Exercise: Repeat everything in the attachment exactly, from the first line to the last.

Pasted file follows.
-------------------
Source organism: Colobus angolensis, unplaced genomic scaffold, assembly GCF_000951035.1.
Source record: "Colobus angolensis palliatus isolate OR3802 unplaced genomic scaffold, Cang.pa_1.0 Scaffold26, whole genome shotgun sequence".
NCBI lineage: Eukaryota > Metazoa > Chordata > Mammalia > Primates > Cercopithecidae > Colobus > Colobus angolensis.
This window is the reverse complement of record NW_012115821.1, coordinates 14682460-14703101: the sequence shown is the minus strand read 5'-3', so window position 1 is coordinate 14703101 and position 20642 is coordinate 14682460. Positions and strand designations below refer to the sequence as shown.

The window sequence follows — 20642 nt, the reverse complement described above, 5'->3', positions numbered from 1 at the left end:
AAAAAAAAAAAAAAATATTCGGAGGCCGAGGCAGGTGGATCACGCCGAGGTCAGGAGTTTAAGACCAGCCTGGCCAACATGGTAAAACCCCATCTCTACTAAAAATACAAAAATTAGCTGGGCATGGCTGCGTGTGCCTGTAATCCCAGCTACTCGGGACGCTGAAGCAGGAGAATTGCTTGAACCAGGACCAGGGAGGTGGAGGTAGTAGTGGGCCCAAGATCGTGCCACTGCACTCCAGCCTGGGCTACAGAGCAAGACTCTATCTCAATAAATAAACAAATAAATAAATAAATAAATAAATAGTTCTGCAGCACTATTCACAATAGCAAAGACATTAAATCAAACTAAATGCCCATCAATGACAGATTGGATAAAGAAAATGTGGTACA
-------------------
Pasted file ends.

Source organism: Colobus angolensis, unplaced genomic scaffold, assembly GCF_000951035.1.
Source record: "Colobus angolensis palliatus isolate OR3802 unplaced genomic scaffold, Cang.pa_1.0 Scaffold26, whole genome shotgun sequence".
NCBI lineage: Eukaryota > Metazoa > Chordata > Mammalia > Primates > Cercopithecidae > Colobus > Colobus angolensis.
This window is the reverse complement of record NW_012115821.1, coordinates 14682460-14703101: the sequence shown is the minus strand read 5'-3', so window position 1 is coordinate 14703101 and position 20642 is coordinate 14682460. Positions and strand designations below refer to the sequence as shown.

The window sequence follows — 20642 nt, the reverse complement described above, 5'->3', positions numbered from 1 at the left end:
AAAAAAAAAAAAAAATATTCGGAGGCCGAGGCAGGTGGATCACGCCGAGGTCAGGAGTTTAAGACCAGCCTGGCCAACATGGTAAAACCCCATCTCTACTAAAAATACAAAAATTAGCTGGGCATGGCTGCGTGTGCCTGTAATCCCAGCTACTCGGGACGCTGAAGCAGGAGAATTGCTTGAACCAGGACCAGGGAGGTGGAGGTAGTAGTGGGCCCAAGATCGTGCCACTGCACTCCAGCCTGGGCTACAGAGCAAGACTCTATCTCAATAAATAAACAAATAAATAAATAAATAAATAAATAGTTCTGCAGCACTATTCACAATAGCAAAGACATTAAATCAAACTAAATGCCCATCAATGACAGATTGGATAAAGAAAATGTGGTACA